Hey /diy/ers. Mind if I pick your brains?
My Mom's water heater fell through the floor of her trailer.
What's the easiest way to get it out of the hole and either fix the hole or come up with a more temporary solution until I can get a professional in there? I was thinking of crawling under the house with a car jack and seeing if that can hold it up long enough. How stupid of an idea is that?
Pic related, that's what she sent me.
Thanks in advance.
Here's another picture. Not sure how old the WH is.
>How stupid of an idea is that?
You could try it.
Maybe you can lift it high enough and then slip 2x4s under it to sit it on, where the floor hasnt fallen through yet.
Im not sure how else I would lift that thing, other than typical bear hug removal of it, which would be difficult.
I think that's my best option right now. Draining it first, of course, and then using a lever system to lift if. Gonna try the jack first though. She lives about three hours away though so I gotta drive a bit.
Thank you very much. Idea on how to replace the floor and stop it from happening again?
Update: I had her send me a picture of the element because she said that the WH isn't working. The element is soaked. So I'm going to replace the entire thing and fix the floor while I'm at it. Thanks, /diy/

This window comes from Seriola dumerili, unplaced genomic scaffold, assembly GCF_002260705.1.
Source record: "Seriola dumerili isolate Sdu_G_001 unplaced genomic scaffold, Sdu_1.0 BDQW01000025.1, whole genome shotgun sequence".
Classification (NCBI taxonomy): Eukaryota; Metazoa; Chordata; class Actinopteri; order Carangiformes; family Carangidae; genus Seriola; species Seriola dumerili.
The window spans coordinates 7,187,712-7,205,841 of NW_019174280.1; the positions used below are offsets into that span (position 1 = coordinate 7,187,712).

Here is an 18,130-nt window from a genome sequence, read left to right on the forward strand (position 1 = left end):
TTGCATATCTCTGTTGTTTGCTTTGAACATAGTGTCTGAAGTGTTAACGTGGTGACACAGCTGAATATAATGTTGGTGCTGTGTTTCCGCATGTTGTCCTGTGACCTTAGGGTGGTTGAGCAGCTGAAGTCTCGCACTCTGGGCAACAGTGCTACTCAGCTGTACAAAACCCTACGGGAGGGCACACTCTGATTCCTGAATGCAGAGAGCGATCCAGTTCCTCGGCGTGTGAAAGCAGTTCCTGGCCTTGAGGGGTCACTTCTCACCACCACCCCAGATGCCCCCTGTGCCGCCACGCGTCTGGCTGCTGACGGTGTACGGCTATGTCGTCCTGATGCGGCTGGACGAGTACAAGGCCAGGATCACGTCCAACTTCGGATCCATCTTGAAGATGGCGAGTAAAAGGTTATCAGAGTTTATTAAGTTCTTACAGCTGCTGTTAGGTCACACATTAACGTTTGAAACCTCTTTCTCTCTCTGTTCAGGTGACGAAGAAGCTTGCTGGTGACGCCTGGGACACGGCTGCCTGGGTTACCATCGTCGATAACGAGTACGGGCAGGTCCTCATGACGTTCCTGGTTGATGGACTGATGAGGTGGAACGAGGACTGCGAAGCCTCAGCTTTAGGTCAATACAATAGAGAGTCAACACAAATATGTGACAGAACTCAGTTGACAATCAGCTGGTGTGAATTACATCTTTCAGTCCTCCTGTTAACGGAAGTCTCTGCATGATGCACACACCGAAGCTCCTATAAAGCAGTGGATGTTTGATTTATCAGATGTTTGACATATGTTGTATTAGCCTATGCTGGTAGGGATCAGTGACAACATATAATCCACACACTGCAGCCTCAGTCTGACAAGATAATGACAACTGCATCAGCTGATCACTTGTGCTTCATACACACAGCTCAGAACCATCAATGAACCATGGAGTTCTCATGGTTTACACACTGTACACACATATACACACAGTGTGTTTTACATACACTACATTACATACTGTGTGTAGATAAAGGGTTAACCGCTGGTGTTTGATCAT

the water heater leaked and ruined the floor. prolly need a new water heater
also: mebbe think about putting some kind of drain tray underneath, and then running a proper drain hole through the floor.
there should be a bottom drain on the tank, and the blowoff valve should have a hose that runs out through a hole in the floor anyway.
Problem is, sometimes they install a piece of PVC pipe in that hole where the edge of the pipe sticks up above the surrounding floor an inch or so,,,, so then water that falls on the floor can't run down it. you should fix that.
also we note: water heaters are not heavy at all once you drain them
just wondering OP, is that an electric water heater or is it natural gas or propane? Might want to make sure if its a LP or gas heater that the line set going into it were not damaged thus leaking gas. I know some trailers use LP for ranges and water heaters.
Jesus H. Christ. This is why I hate inspecting trailer parks. There is always a water heater thats rusting, leaking, rotting, and causing rot and mold to all materials on that side of the trailer. Its the equivalent of a maggot infested roast in the refrigerator asking what the best air freshener would be to cover the smell.
The yellow sticker in the second pic says
>based on a 1994...
I can only assume thats the energy efficiency rating estimation. If that water heater is anywhere near 20 years its gotten about 10 years more life out of it than the manufacturer ever designed it for.
Fucking replace it now. Thats smarter than some halfassed temporary solution. In order to do that you'll want to turn it off, let the water cool over a day, drain it, disconnect all the fittings, then get your buddy to muscle it out of the hole.